At step 425, the resulting fiber optic cable 150 is shipped (typically as a roll, coil, or reel) from manufacturing to a job site, a customer location, or a warehouse, for example. As shown in the exemplary embodiment of FIG. 5, the coiled fiber optic cable 150 can be placed in a box 500 with the indoor-rated section 210 protruding from a hole. Length markings 510 on the indoor-rated section 210 can decrement or decrease numerically so as to provide installers with an indication of the amount of the fiber optic cable 150 that remains in the box 500 as the fiber optic cable 150 is pulled out of the box 500. For example, the length markings 510 can comprise a footage countdown. The fiber optic cable 150 is typically shipped with modification instructions 530 on a medium such as paper, computer disk, website, etc. The modification instructions 530 can describe any or all of the disclosure and teaching presented herein about how to make, use, and/or work with the various exemplary embodiments. In one exemplary embodiment, the modification instructions comprise essentially the full text and drawings presented here.

At step 430, the fiber optic cable 150 can be customized at the job site for a specific deployment. Typically, the fiber optic cable 150 includes some excess length. The installers can customize the length of the indoor-rated section 210 via removing additional length of the outer covering, the GRP rods 320, the copper wire 340, and the water-blocking thread 335. For example, the installers can accommodate a building 110 that has a large distance between the entrance 220 and the communication or computing device 235 via lengthening the indoor-rated section 210 (and thus shortening the outdoor-rated section).

At step 435, the installers pull the indoor-rated section 210 into the building (via the entrance 220 for example) and bury the outdoor-rated section 205, for example via direct burial or placement in a conduit. Alternatively, the outdoor-rated section 205 can be suspended aerial, for example between poles. The installers connect the outdoor-rated connector 350 to the outdoor communication device 115. The installers (or a user) attaches the indoor-rated connector 360 to the indoor-rated section 210 and then connect the indoor-rated connector 360 to the communication or computing device 235. Excess length of the indoor-rated section 210 is coiled and stowed inside the building 110, while excess length of the outdoor-rated section 205 can be coiled and stowed either inside or outside.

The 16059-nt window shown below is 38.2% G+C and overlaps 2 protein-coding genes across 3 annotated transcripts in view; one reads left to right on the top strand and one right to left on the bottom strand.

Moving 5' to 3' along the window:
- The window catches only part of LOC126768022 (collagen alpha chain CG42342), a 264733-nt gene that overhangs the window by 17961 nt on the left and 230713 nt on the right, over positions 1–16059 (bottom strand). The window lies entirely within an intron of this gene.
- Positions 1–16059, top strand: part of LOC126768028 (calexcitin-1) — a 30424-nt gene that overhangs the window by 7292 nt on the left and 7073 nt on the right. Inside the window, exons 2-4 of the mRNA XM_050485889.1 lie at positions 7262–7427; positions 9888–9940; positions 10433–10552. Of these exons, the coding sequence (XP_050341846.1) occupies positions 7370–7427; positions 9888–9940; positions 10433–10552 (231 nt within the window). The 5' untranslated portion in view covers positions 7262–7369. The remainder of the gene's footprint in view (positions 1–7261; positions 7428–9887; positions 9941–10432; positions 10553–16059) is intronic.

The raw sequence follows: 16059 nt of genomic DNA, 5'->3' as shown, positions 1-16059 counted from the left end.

Process 400 ends following step 435, and the building 110 is provided with optical service.

From the foregoing, it will be appreciated that an embodiment of the present invention overcomes the limitations of the prior art. Those skilled in the art will appreciate that the present invention is not limited to any specifically discussed application and that the embodiments described herein are illustrative and not restrictive. From the description of the exemplary embodiments, equivalents of the elements shown therein will suggest themselves to those skilled in the art, and ways of constructing other embodiments of the present invention will suggest themselves to practitioners of the art. Therefore, the scope of the present invention is to be limited only by the claims that follow.

Patent Citations
Cited PatentFiling datePublication dateApplicantTitle
US6178278 *Nov 12, 1998Jan 23, 2001AlcatelIndoor/outdoor dry optical fiber cable
US6640033 *Dec 3, 2001Oct 28, 2003AlcatelDual-layer fire retardant structure with air gap
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Classifications
U.S. Classification385/76, 385/147
International ClassificationG02B6/00, G02B6/36
Cooperative ClassificationG02B6/4495, G02B6/4433
Legal Events
DateCodeEventDescription
Apr 16, 2010ASAssignment
Owner name: BANK OF AMERICA, N.A., AS AGENT, GEORGIA
Effective date: 20100409
Free format text: SECURITY AGREEMENT;ASSIGNORS:SUPERIOR ESSEX COMMUNICATIONS LP;ESSEX GROUP, INC.;REEL/FRAME:024244/0546
Dec 11, 2009ASAssignment
Owner name: VERIZON PATENT AND LICENSING INC., NEW JERSEY
Effective date: 20091211
Free format text: ASSIGNMENT OF ASSIGNORS INTEREST;ASSIGNOR:BELL, GEORGE N.;REEL/FRAME:023638/0662
Sep 4, 2009ASAssignment
Owner name: SUPERIOR ESSEX COMMUNICATIONS, LP, GEORGIA
Free format text: ASSIGNMENT OF ASSIGNORS INTEREST;ASSIGNORS:MUMM, JEFFREY H.;LAWS, JEFFREY S.;SIGNING DATES FROM 20090701 TO 20090708;REEL/FRAME:023197/0381